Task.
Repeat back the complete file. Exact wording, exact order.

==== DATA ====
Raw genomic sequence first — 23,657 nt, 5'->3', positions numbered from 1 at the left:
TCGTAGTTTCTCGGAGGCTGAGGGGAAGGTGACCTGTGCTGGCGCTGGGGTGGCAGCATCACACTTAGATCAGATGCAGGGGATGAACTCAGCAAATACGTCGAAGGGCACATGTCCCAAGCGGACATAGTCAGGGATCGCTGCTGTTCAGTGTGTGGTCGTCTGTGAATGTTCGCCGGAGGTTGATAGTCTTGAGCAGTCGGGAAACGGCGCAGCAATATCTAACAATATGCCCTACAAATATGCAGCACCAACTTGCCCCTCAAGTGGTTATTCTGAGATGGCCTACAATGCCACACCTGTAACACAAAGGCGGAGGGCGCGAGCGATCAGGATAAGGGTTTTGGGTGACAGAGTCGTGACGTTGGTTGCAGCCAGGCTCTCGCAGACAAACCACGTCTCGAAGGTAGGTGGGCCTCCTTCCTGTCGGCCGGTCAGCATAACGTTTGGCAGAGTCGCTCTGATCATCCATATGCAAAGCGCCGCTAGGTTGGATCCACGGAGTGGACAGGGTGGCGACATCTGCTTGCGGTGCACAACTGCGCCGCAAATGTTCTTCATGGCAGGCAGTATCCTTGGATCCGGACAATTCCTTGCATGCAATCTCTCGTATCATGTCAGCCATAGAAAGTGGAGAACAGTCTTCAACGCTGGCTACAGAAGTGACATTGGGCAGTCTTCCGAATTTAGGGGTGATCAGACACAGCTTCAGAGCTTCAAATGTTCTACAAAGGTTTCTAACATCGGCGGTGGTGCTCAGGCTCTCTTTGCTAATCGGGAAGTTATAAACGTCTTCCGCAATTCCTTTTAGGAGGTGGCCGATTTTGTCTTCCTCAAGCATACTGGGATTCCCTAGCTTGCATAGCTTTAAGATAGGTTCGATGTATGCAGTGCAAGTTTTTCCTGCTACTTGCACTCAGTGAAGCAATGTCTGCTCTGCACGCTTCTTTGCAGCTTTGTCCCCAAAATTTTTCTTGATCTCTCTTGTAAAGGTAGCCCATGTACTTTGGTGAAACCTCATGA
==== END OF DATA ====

Raw genomic sequence first — 23,657 nt, 5'->3', positions numbered from 1 at the left:
TCGTAGTTTCTCGGAGGCTGAGGGGAAGGTGACCTGTGCTGGCGCTGGGGTGGCAGCATCACACTTAGATCAGATGCAGGGGATGAACTCAGCAAATACGTCGAAGGGCACATGTCCCAAGCGGACATAGTCAGGGATCGCTGCTGTTCAGTGTGTGGTCGTCTGTGAATGTTCGCCGGAGGTTGATAGTCTTGAGCAGTCGGGAAACGGCGCAGCAATATCTAACAATATGCCCTACAAATATGCAGCACCAACTTGCCCCTCAAGTGGTTATTCTGAGATGGCCTACAATGCCACACCTGTAACACAAAGGCGGAGGGCGCGAGCGATCAGGATAAGGGTTTTGGGTGACAGAGTCGTGACGTTGGTTGCAGCCAGGCTCTCGCAGACAAACCACGTCTCGAAGGTAGGTGGGCCTCCTTCCTGTCGGCCGGTCAGCATAACGTTTGGCAGAGTCGCTCTGATCATCCATATGCAAAGCGCCGCTAGGTTGGATCCACGGAGTGGACAGGGTGGCGACATCTGCTTGCGGTGCACAACTGCGCCGCAAATGTTCTTCATGGCAGGCAGTATCCTTGGATCCGGACAATTCCTTGCATGCAATCTCTCGTATCATGTCAGCCATAGAAAGTGGAGAACAGTCTTCAACGCTGGCTACAGAAGTGACATTGGGCAGTCTTCCGAATTTAGGGGTGATCAGACACAGCTTCAGAGCTTCAAATGTTCTACAAAGGTTTCTAACATCGGCGGTGGTGCTCAGGCTCTCTTTGCTAATCGGGAAGTTATAAACGTCTTCCGCAATTCCTTTTAGGAGGTGGCCGATTTTGTCTTCCTCAAGCATACTGGGATTCCCTAGCTTGCATAGCTTTAAGATAGGTTCGATGTATGCAGTGCAAGTTTTTCCTGCTACTTGCACTCAGTGAAGCAATGTCTGCTCTGCACGCTTCTTTGCAGCTTTGTCCCCAAAATTTTTCTTGATCTCTCTTGTAAAGGTAGCCCATGTACTTTGGTGAAACCTCATGA